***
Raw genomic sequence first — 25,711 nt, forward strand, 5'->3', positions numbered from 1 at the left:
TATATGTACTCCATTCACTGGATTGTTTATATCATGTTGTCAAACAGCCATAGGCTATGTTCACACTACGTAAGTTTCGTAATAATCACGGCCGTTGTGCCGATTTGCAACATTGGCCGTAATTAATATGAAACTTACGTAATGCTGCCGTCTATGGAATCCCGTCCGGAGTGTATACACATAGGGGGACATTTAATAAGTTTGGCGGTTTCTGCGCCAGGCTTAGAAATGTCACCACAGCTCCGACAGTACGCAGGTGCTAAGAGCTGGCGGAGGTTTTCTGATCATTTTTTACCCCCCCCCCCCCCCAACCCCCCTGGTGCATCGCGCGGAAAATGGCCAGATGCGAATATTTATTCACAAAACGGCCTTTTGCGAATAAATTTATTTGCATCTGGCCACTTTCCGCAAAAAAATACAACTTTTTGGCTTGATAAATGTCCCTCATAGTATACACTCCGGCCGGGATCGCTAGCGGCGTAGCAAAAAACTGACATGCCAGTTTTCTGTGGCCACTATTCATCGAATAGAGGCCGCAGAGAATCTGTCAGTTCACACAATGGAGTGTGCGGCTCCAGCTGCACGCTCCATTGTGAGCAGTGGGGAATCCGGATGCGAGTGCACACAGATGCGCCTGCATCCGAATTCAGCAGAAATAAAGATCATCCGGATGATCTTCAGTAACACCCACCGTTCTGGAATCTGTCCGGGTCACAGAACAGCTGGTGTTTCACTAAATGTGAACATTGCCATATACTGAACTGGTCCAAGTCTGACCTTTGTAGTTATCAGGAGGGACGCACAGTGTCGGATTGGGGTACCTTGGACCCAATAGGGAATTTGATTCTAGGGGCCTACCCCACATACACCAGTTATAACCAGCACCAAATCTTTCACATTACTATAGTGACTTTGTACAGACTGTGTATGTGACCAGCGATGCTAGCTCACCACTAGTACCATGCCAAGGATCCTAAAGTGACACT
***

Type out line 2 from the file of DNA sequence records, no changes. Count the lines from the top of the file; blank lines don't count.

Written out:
TATATGTACTCCATTCACTGGATTGTTTATATCATGTTGTCAAACAGCCATAGGCTATGTTCACACTACGTAAGTTTCGTAATAATCACGGCCGTTGTGCCGATTTGCAACATTGGCCGTAATTAATATGAAACTTACGTAATGCTGCCGTCTATGGAATCCCGTCCGGAGTGTATACACATAGGGGGACATTTAATAAGTTTGGCGGTTTCTGCGCCAGGCTTAGAAATGTCACCACAGCTCCGACAGTACGCAGGTGCTAAGAGCTGGCGGAGGTTTTCTGATCATTTTTTACCCCCCCCCCCCCCCAACCCCCCTGGTGCATCGCGCGGAAAATGGCCAGATGCGAATATTTATTCACAAAACGGCCTTTTGCGAATAAATTTATTTGCATCTGGCCACTTTCCGCAAAAAAATACAACTTTTTGGCTTGATAAATGTCCCTCATAGTATACACTCCGGCCGGGATCGCTAGCGGCGTAGCAAAAAACTGACATGCCAGTTTTCTGTGGCCACTATTCATCGAATAGAGGCCGCAGAGAATCTGTCAGTTCACACAATGGAGTGTGCGGCTCCAGCTGCACGCTCCATTGTGAGCAGTGGGGAATCCGGATGCGAGTGCACACAGATGCGCCTGCATCCGAATTCAGCAGAAATAAAGATCATCCGGATGATCTTCAGTAACACCCACCGTTCTGGAATCTGTCCGGGTCACAGAACAGCTGGTGTTTCACTAAATGTGAACATTGCCATATACTGAACTGGTCCAAGTCTGACCTTTGTAGTTATCAGGAGGGACGCACAGTGTCGGATTGGGGTACCTTGGACCCAATAGGGAATTTGATTCTAGGGGCCTACCCCACATACACCAGTTATAACCAGCACCAAATCTTTCACATTACTATAGTGACTTTGTACAGACTGTGTATGTGACCAGCGATGCTAGCTCACCACTAGTACCATGCCAAGGATCCTAAAGTGACACT